Alerts

Government to widen ban on exclusivity clauses

Exclusivity clauses in contracts of employment restrict workers from working for other employers. In 2015, they were banned from being included in zero-hours contracts. At the same time, the Government consulted on whether this ban should be extended to low-paid workers. This was not taken further at the time but was revisited in 2020 due to the impact of the pandemic.

On Monday, the Government announced new plans to extend the ban on exclusivity clauses where a worker’s guaranteed weekly income is equal to or below the lower earnings limit (currently £123 per week). It is estimated that this will affect around 1.5 million workers.

The Government says that as a result, such workers will have more flexibility to work to suit them, such as working around childcare or studying, or working multiple short-term contracts, and to boost their income through extra work. It also says that it will help businesses by widening the talent pool of job applicants and will help to fill vacancies in sectors like retail and hospitality.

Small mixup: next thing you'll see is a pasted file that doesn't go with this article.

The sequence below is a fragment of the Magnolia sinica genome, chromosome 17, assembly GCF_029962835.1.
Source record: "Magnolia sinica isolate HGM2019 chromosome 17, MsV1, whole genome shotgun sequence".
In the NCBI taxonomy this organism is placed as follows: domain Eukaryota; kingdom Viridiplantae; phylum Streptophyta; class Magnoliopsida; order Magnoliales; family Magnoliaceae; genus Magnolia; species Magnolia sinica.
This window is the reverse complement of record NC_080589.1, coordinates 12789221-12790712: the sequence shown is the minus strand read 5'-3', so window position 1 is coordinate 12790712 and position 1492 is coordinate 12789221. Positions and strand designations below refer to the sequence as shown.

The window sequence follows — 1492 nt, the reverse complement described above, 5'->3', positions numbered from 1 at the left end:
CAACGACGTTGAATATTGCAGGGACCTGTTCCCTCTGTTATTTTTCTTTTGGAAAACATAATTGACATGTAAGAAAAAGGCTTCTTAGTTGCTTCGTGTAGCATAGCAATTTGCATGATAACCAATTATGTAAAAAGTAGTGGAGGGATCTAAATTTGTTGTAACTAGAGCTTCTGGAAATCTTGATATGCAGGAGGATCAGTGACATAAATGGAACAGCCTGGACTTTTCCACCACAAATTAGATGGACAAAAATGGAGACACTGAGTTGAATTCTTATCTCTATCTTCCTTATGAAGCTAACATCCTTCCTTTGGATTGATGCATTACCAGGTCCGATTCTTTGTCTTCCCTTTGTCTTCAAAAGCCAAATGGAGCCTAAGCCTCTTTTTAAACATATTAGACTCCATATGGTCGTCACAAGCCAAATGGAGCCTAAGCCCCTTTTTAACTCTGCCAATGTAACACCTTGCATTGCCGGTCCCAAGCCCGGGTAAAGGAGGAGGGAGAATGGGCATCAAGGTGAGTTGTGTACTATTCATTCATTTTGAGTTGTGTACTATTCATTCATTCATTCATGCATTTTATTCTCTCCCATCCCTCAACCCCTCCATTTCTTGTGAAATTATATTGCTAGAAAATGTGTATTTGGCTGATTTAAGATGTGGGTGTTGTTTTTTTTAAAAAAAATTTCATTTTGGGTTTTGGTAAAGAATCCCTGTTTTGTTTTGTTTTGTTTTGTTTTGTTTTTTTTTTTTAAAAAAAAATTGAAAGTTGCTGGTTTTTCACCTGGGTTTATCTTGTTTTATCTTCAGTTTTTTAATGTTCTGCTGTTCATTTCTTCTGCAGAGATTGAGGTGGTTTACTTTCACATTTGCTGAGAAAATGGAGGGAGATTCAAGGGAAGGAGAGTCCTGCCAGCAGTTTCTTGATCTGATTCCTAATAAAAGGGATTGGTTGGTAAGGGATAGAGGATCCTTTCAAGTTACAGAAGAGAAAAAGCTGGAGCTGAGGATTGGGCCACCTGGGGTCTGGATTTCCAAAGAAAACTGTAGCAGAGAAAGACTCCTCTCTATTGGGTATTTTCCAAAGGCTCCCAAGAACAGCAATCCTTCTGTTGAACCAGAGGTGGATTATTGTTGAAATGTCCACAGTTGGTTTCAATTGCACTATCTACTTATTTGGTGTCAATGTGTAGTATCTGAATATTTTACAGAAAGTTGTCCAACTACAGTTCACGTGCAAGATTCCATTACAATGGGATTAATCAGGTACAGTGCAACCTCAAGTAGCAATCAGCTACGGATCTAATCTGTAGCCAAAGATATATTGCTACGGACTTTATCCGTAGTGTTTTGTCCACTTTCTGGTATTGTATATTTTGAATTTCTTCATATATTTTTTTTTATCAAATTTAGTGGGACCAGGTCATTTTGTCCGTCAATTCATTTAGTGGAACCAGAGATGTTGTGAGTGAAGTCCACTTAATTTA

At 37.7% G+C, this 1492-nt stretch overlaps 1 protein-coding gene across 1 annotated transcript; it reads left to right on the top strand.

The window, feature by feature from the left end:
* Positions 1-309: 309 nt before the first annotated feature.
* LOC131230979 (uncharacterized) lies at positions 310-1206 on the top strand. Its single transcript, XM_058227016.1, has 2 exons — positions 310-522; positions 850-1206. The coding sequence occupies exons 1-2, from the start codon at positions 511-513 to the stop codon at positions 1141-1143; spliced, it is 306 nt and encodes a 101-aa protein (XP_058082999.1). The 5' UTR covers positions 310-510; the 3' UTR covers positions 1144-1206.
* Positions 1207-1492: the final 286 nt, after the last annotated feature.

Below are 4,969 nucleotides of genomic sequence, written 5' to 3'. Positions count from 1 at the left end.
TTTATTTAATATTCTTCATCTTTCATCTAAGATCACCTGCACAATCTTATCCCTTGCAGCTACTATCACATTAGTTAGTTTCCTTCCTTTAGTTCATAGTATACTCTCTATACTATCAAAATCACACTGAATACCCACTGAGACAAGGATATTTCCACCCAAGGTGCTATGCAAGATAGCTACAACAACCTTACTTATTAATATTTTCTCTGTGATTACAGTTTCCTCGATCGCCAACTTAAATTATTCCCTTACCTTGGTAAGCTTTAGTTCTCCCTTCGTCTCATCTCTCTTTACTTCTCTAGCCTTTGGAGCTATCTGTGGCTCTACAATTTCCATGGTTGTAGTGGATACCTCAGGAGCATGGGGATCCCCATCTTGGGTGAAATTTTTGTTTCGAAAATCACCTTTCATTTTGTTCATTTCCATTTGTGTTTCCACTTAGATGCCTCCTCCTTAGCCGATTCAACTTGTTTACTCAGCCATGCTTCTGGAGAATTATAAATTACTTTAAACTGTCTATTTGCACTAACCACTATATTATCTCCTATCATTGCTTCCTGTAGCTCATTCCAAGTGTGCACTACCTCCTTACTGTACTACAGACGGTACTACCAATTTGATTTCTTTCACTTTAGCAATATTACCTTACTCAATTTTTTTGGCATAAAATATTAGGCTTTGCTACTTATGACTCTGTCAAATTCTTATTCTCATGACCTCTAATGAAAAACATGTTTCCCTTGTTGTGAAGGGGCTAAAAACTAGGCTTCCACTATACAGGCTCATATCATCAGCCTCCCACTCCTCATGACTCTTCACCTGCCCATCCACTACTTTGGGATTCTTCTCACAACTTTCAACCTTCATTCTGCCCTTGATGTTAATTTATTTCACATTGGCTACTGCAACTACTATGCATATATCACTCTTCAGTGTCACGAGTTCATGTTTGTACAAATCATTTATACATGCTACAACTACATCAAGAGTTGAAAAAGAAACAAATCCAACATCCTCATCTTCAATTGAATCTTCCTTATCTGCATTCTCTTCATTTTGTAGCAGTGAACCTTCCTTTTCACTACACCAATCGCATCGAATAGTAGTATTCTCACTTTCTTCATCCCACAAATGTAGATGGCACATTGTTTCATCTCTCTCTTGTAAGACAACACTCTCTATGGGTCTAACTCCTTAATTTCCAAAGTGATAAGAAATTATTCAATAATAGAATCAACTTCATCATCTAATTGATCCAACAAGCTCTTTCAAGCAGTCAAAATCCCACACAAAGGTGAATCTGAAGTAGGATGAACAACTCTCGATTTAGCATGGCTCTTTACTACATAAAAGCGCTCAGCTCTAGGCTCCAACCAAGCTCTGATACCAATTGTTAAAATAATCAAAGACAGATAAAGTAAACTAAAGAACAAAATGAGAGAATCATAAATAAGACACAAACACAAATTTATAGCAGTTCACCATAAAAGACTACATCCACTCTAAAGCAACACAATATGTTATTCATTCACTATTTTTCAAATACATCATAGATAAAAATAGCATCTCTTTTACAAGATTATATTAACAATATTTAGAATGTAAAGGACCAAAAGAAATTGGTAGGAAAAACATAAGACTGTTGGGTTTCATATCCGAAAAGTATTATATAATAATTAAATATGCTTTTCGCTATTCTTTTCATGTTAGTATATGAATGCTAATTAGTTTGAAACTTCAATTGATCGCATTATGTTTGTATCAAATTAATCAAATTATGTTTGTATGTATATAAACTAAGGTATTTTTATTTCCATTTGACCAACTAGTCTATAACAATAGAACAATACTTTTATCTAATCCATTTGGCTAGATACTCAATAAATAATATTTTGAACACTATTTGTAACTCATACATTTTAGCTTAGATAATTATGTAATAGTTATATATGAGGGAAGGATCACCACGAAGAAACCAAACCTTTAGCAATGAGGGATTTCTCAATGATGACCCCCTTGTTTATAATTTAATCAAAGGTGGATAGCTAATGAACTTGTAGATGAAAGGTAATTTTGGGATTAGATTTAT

There were suggestions that the lower earnings limit is too low, but the Government decided to stick to that limit due to the increased cost to businesses post-pandemic.

The right not to be unfairly dismissed or subjected to a detriment for failing to comply with an exclusivity clause to those earning equal to or below the lower earnings limit will also be extended.

Legislation will be introduced “in due course” and we will of course keep you updated through our alerts when it is. In the meantime, now would be a good time to check the contracts that are in place for such workers to make sure that e.g. confidential information and intellectual property are protected in the event that workers may decide to work for other businesses in addition to their current jobs.

If you have any queries regarding this alert, please contact our employment team on 01228 552600 or 01524 548494.

This alert does not provide a full statement of the law and readers are advised to take legal advice before taking any action based on the information contained herein.

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